Having discussed the lacunae in the operation of section 29A as it currently exists, it is useful to consider a scenario wherein section 29A did not exist and explore the possibility achieving the objective of section 29A through more efficient means. In furtherance of the same, it is important to weigh the benefits of the provision against its cost. The cost of section 29A can broadly be classified into three prongs. First, the use of a wide language and a blanket bar on persons precludes the company of a potential effective revival by an entity that is familiar with the business and consequently impedes the maximization of the creditors’ benefit from the resolution procedure, which is in fact one of the primary objective of the IBC in the first place. Second, once an exhaustive list of restrictions is enumerated, the implication is to allow all but the enumerated entities. Therefore, the provision specifically allows the use of corporate entities for the purpose that was sought to be plugged by the section. Third, if the aforementioned practice is to be curbed, the need for increased court intervention to pierce the corporate veil arises. This leaves all the stakeholders at the mercy of judicial discretion to pierce the corporate veil.

The assumed benefit of section 29A – to eliminate all potential fraud and repeat mismanagement – does not exist due to the exception provided to corporate entities and the consequent creation of the loophole by the provision. In the absence of section 29A, the burden of proving the mala fide intention of the applicant would lie on the contester. With the loophole, the burden of showing the need to pierce the corporate veil again lies on the party contesting the qualification of the resolution applicant (the corporate entity). Therefore, the burden sought to be removed by section 29A is not entirely eliminated and a failure to discharge the burden would allow the disqualified applicant under the section to evade the provisions by using a corporate entity as a corporate vehicle for fraud.

Thus, section 29A creates a paradoxical situation wherein the object sought to be achieved is defeated by the creation of an obvious loophole. Further, in addition to being self-defeating, the section is accompanied with a cost that is not worth the negligible benefit, if any, provided by the section. The costs would be spared from being incurred in the absence of the section as such promoters and entities who are prima facie benefiting from their own wrongs can be disqualified by the committee of creditors who have the final discretion. Alternatively, in any event, the court under section 447 of the Companies Act can undertake the disqualification, which will in fact act as a greater deterrent for persons to employ dishonest means to circumvent liabilities towards creditors.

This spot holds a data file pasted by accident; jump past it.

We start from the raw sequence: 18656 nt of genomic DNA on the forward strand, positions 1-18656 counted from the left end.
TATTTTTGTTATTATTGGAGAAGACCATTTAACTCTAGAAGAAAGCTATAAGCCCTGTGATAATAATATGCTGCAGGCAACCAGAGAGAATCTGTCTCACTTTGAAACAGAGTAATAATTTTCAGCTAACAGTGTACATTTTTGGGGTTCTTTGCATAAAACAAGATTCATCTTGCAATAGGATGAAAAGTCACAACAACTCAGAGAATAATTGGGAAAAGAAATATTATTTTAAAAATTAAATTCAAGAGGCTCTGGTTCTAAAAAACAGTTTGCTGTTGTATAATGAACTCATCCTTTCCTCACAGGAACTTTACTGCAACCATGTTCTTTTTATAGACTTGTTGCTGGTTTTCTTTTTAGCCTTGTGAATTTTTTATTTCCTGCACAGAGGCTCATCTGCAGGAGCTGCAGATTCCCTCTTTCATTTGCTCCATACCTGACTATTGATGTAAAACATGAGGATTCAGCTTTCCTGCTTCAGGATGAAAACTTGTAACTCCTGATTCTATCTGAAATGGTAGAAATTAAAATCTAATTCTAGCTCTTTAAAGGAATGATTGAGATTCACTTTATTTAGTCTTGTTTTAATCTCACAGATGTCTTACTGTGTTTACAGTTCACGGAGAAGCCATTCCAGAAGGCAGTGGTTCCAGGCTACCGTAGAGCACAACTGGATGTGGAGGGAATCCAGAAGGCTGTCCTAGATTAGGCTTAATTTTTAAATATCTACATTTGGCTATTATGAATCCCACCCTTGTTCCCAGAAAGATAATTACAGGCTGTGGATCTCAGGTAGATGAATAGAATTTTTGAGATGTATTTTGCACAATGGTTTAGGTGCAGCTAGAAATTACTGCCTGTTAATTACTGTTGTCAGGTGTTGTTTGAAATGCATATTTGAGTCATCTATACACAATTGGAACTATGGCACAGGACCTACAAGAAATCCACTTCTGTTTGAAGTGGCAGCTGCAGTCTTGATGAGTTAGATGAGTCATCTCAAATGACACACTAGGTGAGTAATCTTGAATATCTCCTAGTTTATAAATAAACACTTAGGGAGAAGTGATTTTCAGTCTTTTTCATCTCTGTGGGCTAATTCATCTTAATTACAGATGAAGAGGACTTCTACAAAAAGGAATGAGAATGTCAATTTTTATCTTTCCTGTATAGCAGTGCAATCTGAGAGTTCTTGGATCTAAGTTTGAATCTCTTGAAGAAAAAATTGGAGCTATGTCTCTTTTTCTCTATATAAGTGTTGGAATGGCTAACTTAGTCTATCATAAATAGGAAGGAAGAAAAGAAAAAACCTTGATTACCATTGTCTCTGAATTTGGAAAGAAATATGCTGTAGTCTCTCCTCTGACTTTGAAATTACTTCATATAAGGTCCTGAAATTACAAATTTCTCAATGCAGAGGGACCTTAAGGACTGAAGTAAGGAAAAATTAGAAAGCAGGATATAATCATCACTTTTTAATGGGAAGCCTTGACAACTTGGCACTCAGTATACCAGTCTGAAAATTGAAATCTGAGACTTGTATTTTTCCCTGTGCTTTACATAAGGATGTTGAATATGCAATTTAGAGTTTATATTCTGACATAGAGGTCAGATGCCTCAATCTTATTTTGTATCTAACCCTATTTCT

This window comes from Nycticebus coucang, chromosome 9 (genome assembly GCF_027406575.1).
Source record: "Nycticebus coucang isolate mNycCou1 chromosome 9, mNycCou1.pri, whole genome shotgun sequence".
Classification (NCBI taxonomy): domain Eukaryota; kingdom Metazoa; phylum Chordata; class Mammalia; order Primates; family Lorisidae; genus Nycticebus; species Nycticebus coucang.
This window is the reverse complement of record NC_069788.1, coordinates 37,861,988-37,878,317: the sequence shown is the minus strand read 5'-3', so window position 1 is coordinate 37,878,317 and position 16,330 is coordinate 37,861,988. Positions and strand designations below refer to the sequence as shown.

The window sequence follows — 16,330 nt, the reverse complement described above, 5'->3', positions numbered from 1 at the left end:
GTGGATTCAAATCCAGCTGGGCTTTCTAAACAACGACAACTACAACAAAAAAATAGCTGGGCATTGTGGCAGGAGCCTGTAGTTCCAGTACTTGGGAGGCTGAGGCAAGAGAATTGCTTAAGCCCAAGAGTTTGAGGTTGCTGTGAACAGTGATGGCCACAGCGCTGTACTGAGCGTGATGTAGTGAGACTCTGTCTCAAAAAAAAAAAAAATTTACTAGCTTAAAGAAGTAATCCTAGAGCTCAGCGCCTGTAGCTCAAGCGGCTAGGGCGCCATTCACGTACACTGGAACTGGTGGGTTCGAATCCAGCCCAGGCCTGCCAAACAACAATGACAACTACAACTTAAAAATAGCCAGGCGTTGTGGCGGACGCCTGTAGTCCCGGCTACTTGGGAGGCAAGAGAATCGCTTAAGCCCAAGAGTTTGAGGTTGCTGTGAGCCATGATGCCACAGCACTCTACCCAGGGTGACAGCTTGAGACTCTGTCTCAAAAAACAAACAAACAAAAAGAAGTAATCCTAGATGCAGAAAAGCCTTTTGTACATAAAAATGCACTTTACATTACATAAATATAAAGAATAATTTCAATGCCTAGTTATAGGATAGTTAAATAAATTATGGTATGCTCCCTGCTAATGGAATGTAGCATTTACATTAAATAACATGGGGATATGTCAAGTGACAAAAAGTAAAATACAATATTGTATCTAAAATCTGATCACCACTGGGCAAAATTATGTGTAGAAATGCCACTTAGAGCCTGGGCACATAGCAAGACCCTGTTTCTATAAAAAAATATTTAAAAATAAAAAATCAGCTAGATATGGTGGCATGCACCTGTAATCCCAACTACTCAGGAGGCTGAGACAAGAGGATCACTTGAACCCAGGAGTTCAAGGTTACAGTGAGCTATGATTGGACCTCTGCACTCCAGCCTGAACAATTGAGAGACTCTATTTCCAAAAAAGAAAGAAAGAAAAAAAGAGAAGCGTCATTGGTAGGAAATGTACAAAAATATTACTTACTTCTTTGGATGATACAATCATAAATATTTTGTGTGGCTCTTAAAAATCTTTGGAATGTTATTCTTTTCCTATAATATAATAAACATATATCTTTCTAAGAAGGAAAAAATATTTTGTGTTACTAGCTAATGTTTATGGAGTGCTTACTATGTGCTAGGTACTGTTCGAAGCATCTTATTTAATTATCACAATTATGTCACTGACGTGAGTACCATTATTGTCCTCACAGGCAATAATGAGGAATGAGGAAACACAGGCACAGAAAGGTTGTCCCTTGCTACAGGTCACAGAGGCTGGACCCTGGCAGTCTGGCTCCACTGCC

In conclusion, the resolution procedure and the interests of the creditors are better protected in the absence of section 29A and better utilization of existing provisions, as the section comes with high costs that are ultimately borne by the creditors.

Shruti Kunisetty

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1 comment

  • Usage of terms like ‘connected persons’ and ‘related parties’ inevitably foreshadows piercing of the corporate veil in the determination of ineligibility from a company law perspective. Admittedly, the loophole pointed at seems non-existent, as is evidenced by examples furnished by yourself.
    The blanket ban, on the other hand, does seem to cast too wide a net. Genuine interests may stand disenfranchised.